Negotiating Our Way Up

Collective Bargaining in a Changing World of Work

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Collective bargaining and workers’ voice are often discussed in the past rather than in the future tense, but can they play a role in the context of a rapidly changing world of work? This report provides a comprehensive assessment of the functioning of collective bargaining systems and workers’ voice arrangements across OECD countries, and new insights on their effect on labour market performance today. The publication provides a detailed review of existing collective bargaining institutions and workers’ voice arrangements. It analyses the role of these institutions for employment, wages, labour market inclusiveness, as well as non-monetary aspects of job quality. The publication also discusses how collective bargaining can be mobilised to address emerging challenges in the labour market, and identifies the type of government intervention that may be required to do this. The report provides a resource for policy makers, trade unions and employers’ organisations interested in understanding how collective bargaining and workers' voice can be used to complement public regulation in shaping ever-changing labour markets.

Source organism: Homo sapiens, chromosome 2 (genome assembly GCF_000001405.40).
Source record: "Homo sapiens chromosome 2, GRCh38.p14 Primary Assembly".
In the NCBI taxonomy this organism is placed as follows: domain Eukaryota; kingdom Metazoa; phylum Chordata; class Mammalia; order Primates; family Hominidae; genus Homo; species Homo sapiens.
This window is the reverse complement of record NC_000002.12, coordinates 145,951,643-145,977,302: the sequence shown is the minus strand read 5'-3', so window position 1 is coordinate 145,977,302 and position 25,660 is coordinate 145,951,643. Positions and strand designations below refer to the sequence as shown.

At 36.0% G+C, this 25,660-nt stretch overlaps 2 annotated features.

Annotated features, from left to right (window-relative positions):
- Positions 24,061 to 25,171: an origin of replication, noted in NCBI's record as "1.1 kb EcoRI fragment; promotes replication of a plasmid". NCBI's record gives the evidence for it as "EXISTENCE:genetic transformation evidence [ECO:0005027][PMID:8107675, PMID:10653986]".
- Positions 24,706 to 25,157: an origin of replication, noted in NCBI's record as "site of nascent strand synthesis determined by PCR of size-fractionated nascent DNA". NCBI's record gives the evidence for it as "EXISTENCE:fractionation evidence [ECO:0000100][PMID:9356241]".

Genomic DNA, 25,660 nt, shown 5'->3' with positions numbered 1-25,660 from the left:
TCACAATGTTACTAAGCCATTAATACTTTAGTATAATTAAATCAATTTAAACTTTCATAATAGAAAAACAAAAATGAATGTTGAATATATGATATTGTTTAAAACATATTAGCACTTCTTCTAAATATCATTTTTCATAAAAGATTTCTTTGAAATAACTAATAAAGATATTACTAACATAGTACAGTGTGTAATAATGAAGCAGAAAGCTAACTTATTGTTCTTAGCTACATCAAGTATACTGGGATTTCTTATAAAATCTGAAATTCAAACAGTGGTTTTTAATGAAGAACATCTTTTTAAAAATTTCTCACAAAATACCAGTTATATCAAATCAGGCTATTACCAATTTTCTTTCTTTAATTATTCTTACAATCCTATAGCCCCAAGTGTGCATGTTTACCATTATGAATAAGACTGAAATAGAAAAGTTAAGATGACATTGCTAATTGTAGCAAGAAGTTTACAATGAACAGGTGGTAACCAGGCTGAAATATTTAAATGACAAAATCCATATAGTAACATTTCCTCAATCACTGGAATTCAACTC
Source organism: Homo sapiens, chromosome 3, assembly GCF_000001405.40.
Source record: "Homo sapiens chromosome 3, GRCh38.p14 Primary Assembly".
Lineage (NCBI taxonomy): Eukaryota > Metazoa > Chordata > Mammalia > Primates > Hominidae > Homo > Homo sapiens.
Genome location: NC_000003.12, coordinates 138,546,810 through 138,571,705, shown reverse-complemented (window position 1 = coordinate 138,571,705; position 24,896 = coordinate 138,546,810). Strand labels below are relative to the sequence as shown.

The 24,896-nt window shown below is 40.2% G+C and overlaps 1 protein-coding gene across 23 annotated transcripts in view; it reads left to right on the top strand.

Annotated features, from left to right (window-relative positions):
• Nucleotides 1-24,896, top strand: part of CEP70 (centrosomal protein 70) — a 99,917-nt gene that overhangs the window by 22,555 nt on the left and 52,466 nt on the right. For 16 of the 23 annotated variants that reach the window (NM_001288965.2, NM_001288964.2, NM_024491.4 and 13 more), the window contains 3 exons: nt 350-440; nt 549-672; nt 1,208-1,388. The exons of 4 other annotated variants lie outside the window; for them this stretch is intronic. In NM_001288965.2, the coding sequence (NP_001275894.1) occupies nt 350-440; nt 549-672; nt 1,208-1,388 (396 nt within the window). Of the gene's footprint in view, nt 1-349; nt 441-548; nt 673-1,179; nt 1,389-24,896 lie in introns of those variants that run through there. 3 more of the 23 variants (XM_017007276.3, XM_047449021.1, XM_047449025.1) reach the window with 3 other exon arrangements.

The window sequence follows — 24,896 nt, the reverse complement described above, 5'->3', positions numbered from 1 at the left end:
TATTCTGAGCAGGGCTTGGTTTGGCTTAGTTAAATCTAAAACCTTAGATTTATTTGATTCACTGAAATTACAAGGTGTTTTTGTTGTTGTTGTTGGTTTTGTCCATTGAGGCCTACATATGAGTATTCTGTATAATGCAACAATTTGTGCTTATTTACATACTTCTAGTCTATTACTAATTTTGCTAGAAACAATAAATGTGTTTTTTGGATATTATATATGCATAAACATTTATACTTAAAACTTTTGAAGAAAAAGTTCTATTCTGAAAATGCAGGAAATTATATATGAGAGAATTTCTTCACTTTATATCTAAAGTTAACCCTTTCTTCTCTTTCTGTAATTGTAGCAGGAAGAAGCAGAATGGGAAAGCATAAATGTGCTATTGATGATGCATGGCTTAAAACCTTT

A Hard Day’s Night: Collective bargaining, workers’ voice and job quality

This chapter analyses the role that collective bargaining and workers’ voice play in promoting job quality, with a particular focus on its non-monetary dimension, i.e. the quality of the working environment. The chapter first builds a simplified framework to analyse the theoretical links between different forms of bargaining systems and workers’ voice and the quality of the working environment. In the second part, it provides an overview of the quality of the working environment across different bargaining regimes and types of workers’ voice using a mix of country-level and worker-level data. Finally, the chapter reviews what unions, workers’ voice and employers can do to improve the quality of the working environment in five key dimensions: occupational safety and health, working time, training and re-skilling policies, management practices, and the prevention of workplace intimidation and discrimination.



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